Augmented Reality Application: Virtual fitting room
Paparmali 4 – AR SuperHeroe Outfit using Kinect 2 / Azure Kinect DK Body Tracking
NEWS! Support for Azure Kinect DK Added!
You can test this solution by downloading a watermarked demo from here:
- ** For Kinect 2 (DOWNLOAD):
- ** For Azure Kinect DK (DOWNLOAD):
While testing please use full hd (1920×1080) resolution, otherwise, hand tracking (hand icons) might be off.
In case of Kinect 2 / Azure Kinect DK body tracking host PC hardware recommended minimum requirements:
- Seventh Gen Intel® CoreTM i5 Processor (Quad Core 2.4 GHz or faster)
- 4 GB Memory
- NVIDIA GEFORCE GTX 1070 or better
- Dedicated USB3 port
If you have any doubts using the demo – let us know!
Make sure you have Kinect 2 /Azure Kinect DK attached to your PC before trying it out!
Note: Azure Kinect DK project version doesn’t support Speech recognition.
Originally the project is sold with 13 outfits shown below, however, more outfit options are possible on demand for an extra fee. Take a look at the list of 130 outfits here (pdf file) or as a separate screenshot images here.
The project can be expanded to other outfit model. We have nearly over 100 other outfit models that may be adapted in this project it all depends on your needs.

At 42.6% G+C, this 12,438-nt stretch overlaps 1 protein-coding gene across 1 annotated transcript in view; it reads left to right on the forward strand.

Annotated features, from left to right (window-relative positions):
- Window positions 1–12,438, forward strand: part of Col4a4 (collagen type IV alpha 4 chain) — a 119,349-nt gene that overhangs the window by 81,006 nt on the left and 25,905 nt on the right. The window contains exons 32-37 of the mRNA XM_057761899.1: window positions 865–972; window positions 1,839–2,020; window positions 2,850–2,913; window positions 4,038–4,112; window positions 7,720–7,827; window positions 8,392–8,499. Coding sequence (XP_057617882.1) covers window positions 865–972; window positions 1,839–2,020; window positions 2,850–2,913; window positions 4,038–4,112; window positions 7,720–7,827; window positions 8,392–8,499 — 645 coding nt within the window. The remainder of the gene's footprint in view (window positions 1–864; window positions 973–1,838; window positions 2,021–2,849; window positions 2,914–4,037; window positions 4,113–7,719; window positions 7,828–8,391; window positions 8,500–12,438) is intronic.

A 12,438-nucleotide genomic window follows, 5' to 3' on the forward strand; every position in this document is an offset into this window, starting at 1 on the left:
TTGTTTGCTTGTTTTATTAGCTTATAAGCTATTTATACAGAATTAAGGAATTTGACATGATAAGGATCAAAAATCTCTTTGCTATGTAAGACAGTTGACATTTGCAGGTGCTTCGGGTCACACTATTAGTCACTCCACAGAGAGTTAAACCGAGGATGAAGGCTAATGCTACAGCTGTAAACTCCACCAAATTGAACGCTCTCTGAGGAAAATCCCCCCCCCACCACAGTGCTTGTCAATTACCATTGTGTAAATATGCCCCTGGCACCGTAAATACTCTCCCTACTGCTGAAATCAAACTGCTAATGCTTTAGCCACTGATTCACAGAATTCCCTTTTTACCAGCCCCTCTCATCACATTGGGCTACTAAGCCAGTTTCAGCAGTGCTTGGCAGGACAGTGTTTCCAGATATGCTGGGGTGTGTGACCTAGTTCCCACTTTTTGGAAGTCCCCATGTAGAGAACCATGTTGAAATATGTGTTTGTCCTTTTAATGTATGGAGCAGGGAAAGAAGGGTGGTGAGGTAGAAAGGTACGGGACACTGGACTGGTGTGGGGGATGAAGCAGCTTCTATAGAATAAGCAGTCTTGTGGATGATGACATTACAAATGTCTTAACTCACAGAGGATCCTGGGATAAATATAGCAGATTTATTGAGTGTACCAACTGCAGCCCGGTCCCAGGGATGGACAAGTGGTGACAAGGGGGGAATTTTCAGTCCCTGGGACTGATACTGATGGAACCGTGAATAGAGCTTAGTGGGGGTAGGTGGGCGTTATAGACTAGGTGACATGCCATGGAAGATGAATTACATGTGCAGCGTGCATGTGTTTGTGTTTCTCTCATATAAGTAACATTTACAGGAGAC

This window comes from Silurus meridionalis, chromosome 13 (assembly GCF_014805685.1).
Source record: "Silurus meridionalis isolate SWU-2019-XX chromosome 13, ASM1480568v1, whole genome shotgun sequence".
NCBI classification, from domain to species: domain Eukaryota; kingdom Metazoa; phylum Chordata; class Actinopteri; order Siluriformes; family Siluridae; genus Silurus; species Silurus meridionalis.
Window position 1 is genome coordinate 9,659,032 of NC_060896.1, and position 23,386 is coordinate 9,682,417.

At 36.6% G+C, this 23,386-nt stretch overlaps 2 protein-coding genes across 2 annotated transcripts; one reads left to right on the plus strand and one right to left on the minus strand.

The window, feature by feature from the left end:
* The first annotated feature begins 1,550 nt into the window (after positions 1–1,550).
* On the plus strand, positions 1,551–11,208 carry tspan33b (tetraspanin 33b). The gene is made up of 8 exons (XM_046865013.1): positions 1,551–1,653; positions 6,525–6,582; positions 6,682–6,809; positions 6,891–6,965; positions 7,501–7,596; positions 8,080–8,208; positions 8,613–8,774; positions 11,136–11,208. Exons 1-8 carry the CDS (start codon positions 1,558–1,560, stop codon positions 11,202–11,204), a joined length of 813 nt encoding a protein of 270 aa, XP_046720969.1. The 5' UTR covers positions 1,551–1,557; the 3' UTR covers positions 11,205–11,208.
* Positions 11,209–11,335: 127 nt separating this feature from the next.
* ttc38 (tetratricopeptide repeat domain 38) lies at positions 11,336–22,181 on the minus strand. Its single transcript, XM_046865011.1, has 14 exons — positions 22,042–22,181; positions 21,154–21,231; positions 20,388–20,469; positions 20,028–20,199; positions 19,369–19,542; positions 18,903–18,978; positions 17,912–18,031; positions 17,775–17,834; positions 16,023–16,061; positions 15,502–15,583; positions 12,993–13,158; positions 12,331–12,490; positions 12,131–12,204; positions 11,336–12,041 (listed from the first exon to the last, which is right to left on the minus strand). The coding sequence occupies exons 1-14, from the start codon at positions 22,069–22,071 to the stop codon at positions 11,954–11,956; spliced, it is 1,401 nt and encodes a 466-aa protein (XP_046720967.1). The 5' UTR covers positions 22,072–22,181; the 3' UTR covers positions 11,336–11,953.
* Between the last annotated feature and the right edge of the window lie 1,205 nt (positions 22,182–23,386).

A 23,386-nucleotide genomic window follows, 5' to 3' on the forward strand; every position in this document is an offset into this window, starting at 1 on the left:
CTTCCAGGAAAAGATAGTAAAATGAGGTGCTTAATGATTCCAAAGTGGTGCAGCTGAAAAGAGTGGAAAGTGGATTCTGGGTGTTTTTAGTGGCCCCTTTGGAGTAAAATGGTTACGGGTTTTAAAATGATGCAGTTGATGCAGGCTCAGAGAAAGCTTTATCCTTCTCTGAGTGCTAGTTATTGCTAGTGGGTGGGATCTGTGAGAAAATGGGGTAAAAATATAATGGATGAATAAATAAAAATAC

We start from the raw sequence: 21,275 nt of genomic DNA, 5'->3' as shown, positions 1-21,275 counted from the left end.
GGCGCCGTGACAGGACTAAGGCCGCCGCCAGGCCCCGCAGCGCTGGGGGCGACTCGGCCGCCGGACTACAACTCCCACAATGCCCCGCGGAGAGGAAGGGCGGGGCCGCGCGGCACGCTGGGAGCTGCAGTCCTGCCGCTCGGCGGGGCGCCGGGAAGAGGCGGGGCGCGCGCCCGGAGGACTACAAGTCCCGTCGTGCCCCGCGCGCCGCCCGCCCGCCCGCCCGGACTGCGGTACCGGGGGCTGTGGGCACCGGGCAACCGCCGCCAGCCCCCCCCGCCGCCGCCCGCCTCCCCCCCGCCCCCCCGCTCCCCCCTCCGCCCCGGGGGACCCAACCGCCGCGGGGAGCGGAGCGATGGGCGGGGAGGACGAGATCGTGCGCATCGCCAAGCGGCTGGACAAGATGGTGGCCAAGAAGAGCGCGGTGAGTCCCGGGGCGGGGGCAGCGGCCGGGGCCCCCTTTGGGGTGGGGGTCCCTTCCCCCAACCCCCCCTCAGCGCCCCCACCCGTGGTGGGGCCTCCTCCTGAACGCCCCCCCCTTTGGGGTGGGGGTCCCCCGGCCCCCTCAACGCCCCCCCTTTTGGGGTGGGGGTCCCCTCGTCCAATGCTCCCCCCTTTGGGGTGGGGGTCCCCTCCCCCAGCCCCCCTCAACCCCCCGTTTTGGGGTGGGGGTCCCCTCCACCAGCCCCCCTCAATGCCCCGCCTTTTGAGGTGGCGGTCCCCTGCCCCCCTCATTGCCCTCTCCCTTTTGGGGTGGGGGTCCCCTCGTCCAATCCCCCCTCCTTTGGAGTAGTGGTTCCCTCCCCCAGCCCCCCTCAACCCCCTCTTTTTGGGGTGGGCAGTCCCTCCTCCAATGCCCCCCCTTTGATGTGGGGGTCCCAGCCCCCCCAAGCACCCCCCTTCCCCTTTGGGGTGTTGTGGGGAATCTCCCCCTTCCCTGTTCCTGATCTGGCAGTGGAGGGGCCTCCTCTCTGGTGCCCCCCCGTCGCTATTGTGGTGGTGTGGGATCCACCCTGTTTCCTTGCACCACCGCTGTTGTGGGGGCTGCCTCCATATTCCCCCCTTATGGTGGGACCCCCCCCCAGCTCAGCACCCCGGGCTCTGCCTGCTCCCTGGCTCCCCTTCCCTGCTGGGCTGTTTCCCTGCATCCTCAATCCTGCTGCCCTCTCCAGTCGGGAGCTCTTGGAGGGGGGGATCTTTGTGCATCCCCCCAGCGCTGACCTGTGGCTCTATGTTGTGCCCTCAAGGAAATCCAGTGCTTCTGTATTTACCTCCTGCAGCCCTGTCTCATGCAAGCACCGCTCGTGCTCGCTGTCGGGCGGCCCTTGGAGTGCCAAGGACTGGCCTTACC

The archived project size is ~10.6 GB.
Unarchived project size is ~20.2 GB.
Originally the project was built using:
- Unity3D 2018.3.14 version
- Body tracking information was used for outfit augmentations.
- Executables provided to test out the project on PC.
- Make sure you have installed Kinect 2 /Azure Kinect DK drivers/SDKs once you will use the solution within Unity3D Editor.
- * Kinect for Windows SDK v2.0 (Windows-only) can be found here.
- * MS Speech Platform Runtime v11 can be downloaded here or here.
- * Kinect for Windows SDK 2.0 language packs can be downloaded here.
Azure Kinect DK:
- * The latest Azure Kinect Sensor SDK (v1.4.0) can be found here.
- * The latest Azure Kinect Body Tracking SDK (v1.0.1) can be found here.
- * Instructions how to install the body tracking SDK can be found here.
After the purchase of the project you will receive:
A full Unity3D project that includes all the assets (scripts, UI elements, 13 3D outfits, documentation) for the prepared scene that you can see in the video or demo itself. Full support for this project is also provided and we will help you with any question(s) you may have.